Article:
Organon & Co (OGN)

When a large company spins off a smaller part of its business to form an entirely new company it is common for the spinoff to fail to gain the interest of Wall Street investors. Usually, long time shareholders prefer to own the company that have always owned and the one that they know. They tend to sell off of the new company indiscriminately, regardless of the fundamentals. It’s often an unwanted and neglected byproduct of an otherwise successful operation.

It’s also hard for such a company to attract new investors. The spinning off of a company does not come with the performance, marketing budget, and fanfare of a newly listed IPO. It mostly goes unnoticed by those that aren’t already in the know. There’s also a lack of trading history for prospective shareholders to get behind, and usually, the financials are a little worse for wear given the parent company’s original penchant for separating the two companies in the first place. These new spinoffs can be quite easily forgotten, and can therefore fly under the radar despite being otherwise good investments. It always pays to keep an eye on such offcuts.

Today’s stock report subject Organon is such a company. It’s a spinoff from mega-pharmaceutical company Merck & Co, the sixth-largest pharma by market cap. In actuality, the company has been around since 1923 when it started mass producing insulin. It then went through many different mergers and acquisitions before being acquired by Schering-Plough in 2007 which then merged with Merck two years later, and then was spun off into its own company again in June of this year.

The idea behind the new company was to create a leading proponent in the area of women’s health. It’s a majority female-led leadership team that is focused on improving access to contraceptive and fertility products. It has a portfolio of more than 60 treatments and products, selling into 140 markets globally with 80% of its annual revenue of $6.5 billion coming from outside of the US. CEO Kevin Ali claims “Our vision is to create a better and healthier every day for every woman around the world. There is no other healthcare company with our global footprint dedicated to putting women at the centre that will focus on identifying medicines and solutions that they so urgently need.”

As you can imagine, the issue of women’s fertility and reproductive rights is a political hot potato in the United States. You rarely hear anyone from big pharma poke their noses into the debate for fear of getting unwanted publicity. Considering the women’s health market is expected to be worth upwards of $50 billion by 2025 it’s confounding that these companies aren’t clamouring to get a piece of it. It’s why the spinoff of Organon is a good move for Merck and an even greater move for Organon. I see the spinoff as having the larger upside out of the two.

The Edge, the research firm not the U2 guitarist, who specialise in finding investments outside of the mainstream markets, believe that Organon “will become one of the major players in the women’s health space on top of benefiting from the highly profitable portfolio of legacy dermatology, pain, respiratory, and cardiovascular drugs.” It’s also a fan of the Organon biosimilars business which it has taken with it in the spinoff. Biosimilars are generic drugs that are copies of biologic drugs made from organic materials. Grandview research expects the Biosimilars market to be worth $61.47 billion in three years time with a compound annual growth rate of around 34%. Biosimilars take less capital to develop and are cheaper to manufacture. Organon took in $330 million in revenue from the sector in 2020 and expect this to double in the next three years.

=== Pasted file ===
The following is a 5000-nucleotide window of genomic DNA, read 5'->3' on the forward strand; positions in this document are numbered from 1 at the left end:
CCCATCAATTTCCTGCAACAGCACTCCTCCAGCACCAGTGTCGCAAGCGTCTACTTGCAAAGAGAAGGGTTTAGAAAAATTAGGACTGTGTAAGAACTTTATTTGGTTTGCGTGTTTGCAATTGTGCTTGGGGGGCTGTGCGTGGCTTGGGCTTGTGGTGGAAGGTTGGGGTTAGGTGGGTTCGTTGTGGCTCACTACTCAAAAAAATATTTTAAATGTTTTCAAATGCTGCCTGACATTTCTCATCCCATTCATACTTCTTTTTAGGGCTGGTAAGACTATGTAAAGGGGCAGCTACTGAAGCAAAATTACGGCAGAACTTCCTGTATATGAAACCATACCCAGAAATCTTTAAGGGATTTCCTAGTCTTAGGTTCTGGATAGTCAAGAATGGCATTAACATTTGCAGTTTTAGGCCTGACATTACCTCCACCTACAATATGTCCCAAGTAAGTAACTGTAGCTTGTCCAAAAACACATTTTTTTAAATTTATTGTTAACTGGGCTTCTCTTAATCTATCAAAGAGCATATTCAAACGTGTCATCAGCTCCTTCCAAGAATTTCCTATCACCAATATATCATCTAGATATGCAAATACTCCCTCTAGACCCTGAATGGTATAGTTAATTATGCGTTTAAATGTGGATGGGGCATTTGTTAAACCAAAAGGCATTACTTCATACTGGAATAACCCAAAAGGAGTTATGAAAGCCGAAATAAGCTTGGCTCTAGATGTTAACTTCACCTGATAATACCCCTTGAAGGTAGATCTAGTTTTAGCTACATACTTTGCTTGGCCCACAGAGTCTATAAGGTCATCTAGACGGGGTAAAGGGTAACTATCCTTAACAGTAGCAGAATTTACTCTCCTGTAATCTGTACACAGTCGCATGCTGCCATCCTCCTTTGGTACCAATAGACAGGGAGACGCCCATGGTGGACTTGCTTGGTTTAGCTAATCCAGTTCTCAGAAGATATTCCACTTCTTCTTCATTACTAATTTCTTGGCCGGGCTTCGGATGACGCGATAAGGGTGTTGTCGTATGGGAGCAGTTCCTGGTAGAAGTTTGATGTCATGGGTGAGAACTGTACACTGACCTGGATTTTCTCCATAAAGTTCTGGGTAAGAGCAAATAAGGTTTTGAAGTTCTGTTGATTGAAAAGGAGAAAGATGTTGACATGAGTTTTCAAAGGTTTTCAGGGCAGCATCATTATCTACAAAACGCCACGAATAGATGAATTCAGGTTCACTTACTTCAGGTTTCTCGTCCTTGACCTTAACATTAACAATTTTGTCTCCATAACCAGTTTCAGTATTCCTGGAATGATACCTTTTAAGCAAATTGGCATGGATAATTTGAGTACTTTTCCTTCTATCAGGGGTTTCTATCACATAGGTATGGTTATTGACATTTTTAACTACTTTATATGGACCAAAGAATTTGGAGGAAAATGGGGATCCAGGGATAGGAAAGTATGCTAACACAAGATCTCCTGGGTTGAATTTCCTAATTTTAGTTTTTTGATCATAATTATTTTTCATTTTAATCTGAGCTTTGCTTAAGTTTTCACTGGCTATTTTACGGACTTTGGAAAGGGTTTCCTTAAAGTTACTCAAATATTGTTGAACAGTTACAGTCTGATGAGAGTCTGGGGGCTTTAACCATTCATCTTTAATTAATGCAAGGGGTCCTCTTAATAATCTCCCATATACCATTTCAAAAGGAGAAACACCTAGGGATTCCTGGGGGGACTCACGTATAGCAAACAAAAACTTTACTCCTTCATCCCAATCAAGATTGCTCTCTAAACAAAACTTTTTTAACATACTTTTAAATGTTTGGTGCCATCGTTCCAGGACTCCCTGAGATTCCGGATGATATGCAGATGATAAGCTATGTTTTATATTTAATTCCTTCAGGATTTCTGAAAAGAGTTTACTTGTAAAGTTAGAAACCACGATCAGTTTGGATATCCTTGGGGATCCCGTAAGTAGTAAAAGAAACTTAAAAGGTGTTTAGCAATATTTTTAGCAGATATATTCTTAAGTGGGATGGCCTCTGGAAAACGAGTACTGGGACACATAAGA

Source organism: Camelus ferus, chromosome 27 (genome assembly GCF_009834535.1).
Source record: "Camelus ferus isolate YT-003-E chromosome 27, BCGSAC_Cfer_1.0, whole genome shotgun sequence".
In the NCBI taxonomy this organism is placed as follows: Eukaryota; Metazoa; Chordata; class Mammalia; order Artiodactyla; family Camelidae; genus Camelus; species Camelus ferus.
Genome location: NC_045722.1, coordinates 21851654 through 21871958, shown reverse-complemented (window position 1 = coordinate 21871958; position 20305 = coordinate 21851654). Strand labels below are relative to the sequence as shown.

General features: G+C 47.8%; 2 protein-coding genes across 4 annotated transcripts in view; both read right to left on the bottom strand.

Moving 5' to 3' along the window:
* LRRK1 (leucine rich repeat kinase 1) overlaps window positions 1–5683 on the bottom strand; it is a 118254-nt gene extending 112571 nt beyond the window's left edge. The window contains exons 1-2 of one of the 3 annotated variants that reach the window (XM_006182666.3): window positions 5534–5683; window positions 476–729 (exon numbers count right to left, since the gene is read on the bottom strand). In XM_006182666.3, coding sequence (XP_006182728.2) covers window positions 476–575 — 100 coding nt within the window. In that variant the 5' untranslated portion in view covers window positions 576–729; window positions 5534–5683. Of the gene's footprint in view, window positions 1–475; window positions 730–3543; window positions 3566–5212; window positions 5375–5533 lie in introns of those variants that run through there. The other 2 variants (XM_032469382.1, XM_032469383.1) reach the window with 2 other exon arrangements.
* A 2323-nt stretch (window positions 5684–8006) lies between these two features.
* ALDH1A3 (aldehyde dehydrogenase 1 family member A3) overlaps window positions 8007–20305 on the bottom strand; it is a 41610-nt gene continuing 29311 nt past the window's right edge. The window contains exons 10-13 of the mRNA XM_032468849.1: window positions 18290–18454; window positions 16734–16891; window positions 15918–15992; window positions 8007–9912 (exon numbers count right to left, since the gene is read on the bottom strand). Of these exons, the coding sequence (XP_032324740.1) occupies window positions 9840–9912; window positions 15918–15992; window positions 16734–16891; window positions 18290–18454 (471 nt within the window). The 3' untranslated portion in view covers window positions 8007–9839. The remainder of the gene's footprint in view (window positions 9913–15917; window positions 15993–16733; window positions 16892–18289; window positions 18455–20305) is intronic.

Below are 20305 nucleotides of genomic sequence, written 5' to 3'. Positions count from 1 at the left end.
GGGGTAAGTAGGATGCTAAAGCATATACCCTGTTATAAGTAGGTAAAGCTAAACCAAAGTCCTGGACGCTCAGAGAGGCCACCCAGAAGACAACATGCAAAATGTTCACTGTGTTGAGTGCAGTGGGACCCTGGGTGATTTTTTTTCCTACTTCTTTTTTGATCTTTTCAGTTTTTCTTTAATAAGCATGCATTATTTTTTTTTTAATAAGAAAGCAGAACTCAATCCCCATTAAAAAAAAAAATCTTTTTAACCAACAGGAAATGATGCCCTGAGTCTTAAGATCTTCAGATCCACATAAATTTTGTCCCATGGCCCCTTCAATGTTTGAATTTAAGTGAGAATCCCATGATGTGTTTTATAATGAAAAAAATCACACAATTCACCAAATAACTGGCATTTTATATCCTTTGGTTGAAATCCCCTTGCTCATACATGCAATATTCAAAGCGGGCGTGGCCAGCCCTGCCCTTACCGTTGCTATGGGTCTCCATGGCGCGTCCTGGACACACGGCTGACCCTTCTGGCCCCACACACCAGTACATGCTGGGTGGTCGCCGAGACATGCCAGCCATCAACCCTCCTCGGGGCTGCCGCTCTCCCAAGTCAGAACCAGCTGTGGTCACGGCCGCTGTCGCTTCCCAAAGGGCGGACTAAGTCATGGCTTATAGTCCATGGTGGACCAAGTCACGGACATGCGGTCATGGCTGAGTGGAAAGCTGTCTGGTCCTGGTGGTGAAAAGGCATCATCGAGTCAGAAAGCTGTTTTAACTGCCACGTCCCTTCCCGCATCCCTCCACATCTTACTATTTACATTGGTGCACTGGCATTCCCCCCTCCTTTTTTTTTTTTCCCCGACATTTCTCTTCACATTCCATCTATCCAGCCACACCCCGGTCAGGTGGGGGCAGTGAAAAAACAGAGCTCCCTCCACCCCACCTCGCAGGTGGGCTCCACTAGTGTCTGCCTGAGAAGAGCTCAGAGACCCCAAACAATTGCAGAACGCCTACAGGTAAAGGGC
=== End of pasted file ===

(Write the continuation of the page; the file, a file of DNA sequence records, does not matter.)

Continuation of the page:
Organon’s revenue has been in decline since 2016. It’s the most likely reason that investors weren’t interested in keeping their shares at spinoff time. These declines have been stemming from a loss of patents that expire after a certain time period. It’s called a “loss of exclusivity” or LOE and means that any other company can copy and sell the original product. This has seen revenues decline from $9 billion a year in 2016 to $6 billion today. However, management claims that future LOE risk is now down to just $250 million, which will be more than offset by organic growth elsewhere.

Remember, most of the revenue currently comes from outside of the US. 25% comes out of Europe, another 25% from Japan and the Asia Pacific region, 15% out of China, and another 15% from the rest of the world. Management is expecting most of the company growth to come from within the US going forward. The strategy in the years ahead will be to be increase margins on existing brands, increase sales of long term contraception products such as its Nexplanon/Implanon NXT device, especially in markets such as China, and grow its biosimilars business as $220 billion worth of products lose patent protection over the next ten years.

Since the spinoff in May where it began trading around the $33 mark, the price rose slightly before falling back to just below the $30 where it is today. That’s trading at around 5 times next years expected earnings. If growth hits the levels expected over the next few years investors will come back to this story that has so quickly been forgotten and the share price could be in for a massive bump. There certainly seems to be a lot more upside potential than downside at this price point and could be a great little earner to hold over the next few years.